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25 June 2016 05:29 (South Africa)
Business

YouTube turns five, hyperspaces interweb into the future

  • Branko Brkic
    branko3048 a ray
    Branko Brkic

    Brkic is the founder and editor of The Daily Maverick.

    He has edited magazines on business and politics, technology, and wildlife. He has also published fiction and non-fiction books, most of them in Serbian. Though he has never pretended to be a reporter, his wide knowledge of politics (especially in America), combined with his experiences in a disintegrating Yugoslavia, gives him an unusual outlook on events in South Africa.

    Despite the vowel-poor surname, he tells anyone who asks that he hails from Hyde Park, Johannesburg, having spent most of his adult life in South Africa.

    Recent columns:

  • Business
you tube fopunders 02

Can you believe it's only five years old? In half a decade YouTube has changed the nature of online infrastructure, nearly caused a catastrophic policy change in the USA and given Google near-total dominance over an entire category of advertising. Now for its next trick: forcing standards-based video streaming on reluctant parties – like Microsoft.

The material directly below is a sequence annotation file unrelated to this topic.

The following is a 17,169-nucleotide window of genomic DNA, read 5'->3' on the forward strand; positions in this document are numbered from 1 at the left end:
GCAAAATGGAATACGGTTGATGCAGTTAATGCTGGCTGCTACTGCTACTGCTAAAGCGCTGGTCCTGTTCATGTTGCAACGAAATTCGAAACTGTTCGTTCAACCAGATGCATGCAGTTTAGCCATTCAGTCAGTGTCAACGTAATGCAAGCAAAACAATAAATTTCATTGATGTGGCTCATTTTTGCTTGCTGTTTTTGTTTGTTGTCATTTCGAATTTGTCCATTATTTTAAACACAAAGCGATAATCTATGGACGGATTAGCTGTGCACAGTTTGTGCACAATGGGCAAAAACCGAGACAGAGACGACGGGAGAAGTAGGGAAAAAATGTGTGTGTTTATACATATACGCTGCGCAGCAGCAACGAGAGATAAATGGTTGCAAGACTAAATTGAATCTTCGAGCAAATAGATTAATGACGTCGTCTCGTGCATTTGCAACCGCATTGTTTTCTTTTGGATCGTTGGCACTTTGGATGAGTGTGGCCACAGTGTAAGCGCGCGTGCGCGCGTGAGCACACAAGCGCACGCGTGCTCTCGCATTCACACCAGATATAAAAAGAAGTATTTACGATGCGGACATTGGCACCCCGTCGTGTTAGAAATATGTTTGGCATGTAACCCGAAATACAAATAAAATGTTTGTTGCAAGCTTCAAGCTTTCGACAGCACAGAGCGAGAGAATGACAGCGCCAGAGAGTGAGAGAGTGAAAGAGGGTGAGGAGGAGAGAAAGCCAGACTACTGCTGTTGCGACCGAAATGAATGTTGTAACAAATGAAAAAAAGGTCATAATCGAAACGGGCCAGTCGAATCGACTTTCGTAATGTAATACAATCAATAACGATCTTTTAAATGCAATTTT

The numbers on YouTube are just silly. In terms of users there is nothing to compare it with except the Google search engine, or Facebook, or Wikipedia. But those sites deal mostly in serving text or a couple of hundred million still images. YouTube streams well north of a billion pieces of video every day. That makes for an outrageous amount of data.

Which is how YouTube nearly killed the interweb – twice. First by suffocation, as more and more people started streaming its videos over infrastructure that, five years ago, couldn't handle the load. Lines and connections that were calculated to come close to saturation dealing with e-mail and websurfing alone were rapidly swamped by YouTube traffic, and panicky internet service providers and corporations initially blocked the website or tried to implement advanced caching. Then they scrambled to build better infrastructure and find ways to make users pay for it, rapidly giving us development that would have taken years otherwise.